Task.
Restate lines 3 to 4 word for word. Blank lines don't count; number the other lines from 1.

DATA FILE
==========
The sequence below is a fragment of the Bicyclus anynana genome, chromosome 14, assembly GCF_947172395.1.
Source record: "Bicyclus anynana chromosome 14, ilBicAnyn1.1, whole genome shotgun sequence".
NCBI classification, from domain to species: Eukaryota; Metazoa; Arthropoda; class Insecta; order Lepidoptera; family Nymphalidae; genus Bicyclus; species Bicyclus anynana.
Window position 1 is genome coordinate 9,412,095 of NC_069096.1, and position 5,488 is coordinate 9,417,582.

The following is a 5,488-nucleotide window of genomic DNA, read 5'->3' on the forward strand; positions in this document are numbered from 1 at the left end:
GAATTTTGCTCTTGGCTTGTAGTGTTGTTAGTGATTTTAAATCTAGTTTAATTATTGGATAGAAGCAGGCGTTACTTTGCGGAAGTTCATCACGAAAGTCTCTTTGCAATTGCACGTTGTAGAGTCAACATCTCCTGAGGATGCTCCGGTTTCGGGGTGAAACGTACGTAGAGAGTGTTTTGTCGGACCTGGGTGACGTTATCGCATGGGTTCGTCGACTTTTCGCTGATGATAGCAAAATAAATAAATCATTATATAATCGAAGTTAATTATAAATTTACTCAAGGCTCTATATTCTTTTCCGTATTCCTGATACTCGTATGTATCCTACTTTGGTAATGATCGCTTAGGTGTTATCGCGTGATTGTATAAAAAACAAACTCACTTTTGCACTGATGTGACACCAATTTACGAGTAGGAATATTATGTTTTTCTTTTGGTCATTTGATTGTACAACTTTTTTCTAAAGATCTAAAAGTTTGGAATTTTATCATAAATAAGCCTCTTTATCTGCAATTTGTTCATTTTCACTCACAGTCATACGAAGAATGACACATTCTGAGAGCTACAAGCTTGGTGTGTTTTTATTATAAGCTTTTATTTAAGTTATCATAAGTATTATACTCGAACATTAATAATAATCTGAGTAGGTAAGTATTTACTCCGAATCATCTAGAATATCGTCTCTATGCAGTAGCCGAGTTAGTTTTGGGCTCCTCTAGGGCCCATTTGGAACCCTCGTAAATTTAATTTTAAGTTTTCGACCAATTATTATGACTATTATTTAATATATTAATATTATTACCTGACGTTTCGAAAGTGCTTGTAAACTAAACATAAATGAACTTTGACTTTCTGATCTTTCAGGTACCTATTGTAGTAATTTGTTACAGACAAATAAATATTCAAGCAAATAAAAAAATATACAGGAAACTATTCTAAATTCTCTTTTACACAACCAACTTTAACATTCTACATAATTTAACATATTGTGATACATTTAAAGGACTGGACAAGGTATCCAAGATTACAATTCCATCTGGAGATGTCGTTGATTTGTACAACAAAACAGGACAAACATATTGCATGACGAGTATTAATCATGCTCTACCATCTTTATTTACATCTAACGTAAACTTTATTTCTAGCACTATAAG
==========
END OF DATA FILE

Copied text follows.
NCBI classification, from domain to species: Eukaryota; Metazoa; Arthropoda; class Insecta; order Lepidoptera; family Nymphalidae; genus Bicyclus; species Bicyclus anynana.
Window position 1 is genome coordinate 9,412,095 of NC_069096.1, and position 5,488 is coordinate 9,417,582.